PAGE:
January Constellations With Star Chart
We are heading into the heart of winter here in the Northern Hemisphere and the night sky is dominated by the constellation Orion. We’ve talked about Orion in previous posts, so I thought I would concentrate on some of the lesser known constellations that can be seen during the month of January. I’ve also included a handy star chart to guide you along the way.
Let’s start with Taurus. The constellation Taurus is meant to depict a bull. It can be found just above Orion. You can find two Messier within Taurus – both of which are very famous! The first is the Crab Nebula (M1, NGC 1952). The Crab Nebula is what’s left over from a gigantic supernova explosion and is located about 6,500 light years away from Earth. The second object within Taurus is the Pleiades (M45) or Seven Sisters. The Pleiades is a tight, open star cluster located about 440 light years away from Earth.
Another lesser known constellation is called Monoceros. Monoceros means Unicorn in Greek. This constellation lies to east of Orion and south of Gemini. This one is tough to see with the naked eye however because it’s comprised mainly fourth magnitude stars. You’ll have to observe it with a small telescope, but it’s well worth the trouble. Monoceros is the home to a very interesting triple star system called Beta Monocerotis. William Herschel discovered this beauty in 1781.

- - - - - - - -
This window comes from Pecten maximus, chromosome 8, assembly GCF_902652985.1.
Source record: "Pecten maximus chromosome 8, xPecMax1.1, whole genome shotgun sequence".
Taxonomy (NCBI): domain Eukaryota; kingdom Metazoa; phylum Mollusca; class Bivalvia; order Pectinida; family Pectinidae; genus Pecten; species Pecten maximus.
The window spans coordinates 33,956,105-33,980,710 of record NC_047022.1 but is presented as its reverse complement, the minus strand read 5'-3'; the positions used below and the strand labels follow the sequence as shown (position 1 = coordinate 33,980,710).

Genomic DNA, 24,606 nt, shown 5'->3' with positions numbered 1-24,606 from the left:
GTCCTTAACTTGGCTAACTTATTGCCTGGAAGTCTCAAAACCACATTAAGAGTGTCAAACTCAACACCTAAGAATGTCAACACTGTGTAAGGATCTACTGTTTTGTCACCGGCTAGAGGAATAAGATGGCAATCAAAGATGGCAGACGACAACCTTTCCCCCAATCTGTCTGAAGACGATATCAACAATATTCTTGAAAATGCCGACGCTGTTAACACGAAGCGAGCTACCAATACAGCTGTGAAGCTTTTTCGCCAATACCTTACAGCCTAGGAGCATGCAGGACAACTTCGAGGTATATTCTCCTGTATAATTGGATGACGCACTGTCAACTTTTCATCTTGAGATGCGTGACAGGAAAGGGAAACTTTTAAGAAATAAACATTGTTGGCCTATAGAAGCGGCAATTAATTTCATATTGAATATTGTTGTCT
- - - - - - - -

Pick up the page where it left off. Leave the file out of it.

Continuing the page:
Finally, the constellation Aries can be found to the west of Taurus. Aries, which means the Ram, was one of the original 48 constellations named by the Greek astronomer Ptolemy. Aries is the home to a couple of deep sky objects – two galaxies NGC 697 and NGC 772.
What better way to bring in the New Year than to get outside and look at the stars! Happy New Year everyone!